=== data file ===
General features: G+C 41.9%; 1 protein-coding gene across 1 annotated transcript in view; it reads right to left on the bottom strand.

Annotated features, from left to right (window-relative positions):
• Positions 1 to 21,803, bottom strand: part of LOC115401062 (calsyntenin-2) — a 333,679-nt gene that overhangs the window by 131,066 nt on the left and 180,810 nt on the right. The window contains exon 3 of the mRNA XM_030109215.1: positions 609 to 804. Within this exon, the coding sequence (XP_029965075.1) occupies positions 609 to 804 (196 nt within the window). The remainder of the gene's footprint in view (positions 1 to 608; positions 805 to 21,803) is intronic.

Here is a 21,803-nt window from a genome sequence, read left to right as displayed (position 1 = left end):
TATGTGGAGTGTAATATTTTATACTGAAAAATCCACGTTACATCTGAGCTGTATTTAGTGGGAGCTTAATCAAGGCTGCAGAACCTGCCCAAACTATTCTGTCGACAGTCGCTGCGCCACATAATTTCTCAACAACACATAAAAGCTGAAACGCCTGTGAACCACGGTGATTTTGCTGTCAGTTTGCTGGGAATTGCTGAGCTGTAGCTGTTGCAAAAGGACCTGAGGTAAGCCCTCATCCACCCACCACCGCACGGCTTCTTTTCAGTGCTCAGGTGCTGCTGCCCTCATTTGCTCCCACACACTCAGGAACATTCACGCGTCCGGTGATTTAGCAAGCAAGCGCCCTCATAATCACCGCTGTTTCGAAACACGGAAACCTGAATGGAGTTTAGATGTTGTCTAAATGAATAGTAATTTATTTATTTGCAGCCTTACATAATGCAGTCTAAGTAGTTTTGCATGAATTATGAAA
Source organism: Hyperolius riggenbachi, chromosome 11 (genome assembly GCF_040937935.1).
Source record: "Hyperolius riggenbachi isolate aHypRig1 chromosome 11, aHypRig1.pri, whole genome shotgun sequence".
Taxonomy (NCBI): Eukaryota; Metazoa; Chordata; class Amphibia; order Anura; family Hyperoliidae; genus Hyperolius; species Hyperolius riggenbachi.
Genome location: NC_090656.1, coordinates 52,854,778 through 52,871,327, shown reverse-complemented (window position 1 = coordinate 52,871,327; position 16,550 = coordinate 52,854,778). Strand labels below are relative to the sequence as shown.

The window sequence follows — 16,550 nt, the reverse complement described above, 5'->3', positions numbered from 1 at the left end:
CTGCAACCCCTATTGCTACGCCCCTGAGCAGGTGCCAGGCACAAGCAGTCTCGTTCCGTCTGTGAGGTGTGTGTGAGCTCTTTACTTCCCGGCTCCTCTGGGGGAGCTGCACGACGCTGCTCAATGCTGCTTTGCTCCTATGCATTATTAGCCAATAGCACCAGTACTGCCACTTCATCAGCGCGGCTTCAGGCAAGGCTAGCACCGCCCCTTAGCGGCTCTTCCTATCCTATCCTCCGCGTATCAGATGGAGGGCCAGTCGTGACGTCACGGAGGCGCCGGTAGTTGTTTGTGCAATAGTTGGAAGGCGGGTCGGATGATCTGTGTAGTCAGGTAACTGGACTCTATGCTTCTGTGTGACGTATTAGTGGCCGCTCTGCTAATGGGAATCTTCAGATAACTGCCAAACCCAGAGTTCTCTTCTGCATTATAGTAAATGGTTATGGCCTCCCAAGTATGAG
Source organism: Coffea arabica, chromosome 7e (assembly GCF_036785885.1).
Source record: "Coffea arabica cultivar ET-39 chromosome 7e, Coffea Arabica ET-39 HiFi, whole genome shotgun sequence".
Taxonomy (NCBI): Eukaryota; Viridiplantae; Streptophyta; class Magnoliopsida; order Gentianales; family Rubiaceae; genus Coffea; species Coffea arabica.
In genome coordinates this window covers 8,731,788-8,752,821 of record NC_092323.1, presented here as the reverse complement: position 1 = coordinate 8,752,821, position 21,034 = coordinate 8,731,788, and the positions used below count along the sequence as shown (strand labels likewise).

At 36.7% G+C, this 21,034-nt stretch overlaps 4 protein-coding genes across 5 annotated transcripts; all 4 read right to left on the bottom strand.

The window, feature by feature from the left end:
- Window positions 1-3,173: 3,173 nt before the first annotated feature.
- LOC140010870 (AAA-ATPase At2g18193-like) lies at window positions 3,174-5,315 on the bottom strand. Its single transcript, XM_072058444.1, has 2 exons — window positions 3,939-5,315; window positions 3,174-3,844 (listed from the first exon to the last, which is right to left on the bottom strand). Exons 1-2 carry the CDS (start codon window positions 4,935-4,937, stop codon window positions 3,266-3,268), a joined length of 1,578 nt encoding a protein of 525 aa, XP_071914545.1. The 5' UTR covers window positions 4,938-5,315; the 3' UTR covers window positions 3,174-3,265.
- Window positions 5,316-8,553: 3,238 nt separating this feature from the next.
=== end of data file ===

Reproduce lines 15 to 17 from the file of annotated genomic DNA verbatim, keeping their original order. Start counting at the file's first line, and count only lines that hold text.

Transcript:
In genome coordinates this window covers 8,731,788-8,752,821 of record NC_092323.1, presented here as the reverse complement: position 1 = coordinate 8,752,821, position 21,034 = coordinate 8,731,788, and the positions used below count along the sequence as shown (strand labels likewise).

At 36.7% G+C, this 21,034-nt stretch overlaps 4 protein-coding genes across 5 annotated transcripts; all 4 read right to left on the bottom strand.

The window, feature by feature from the left end: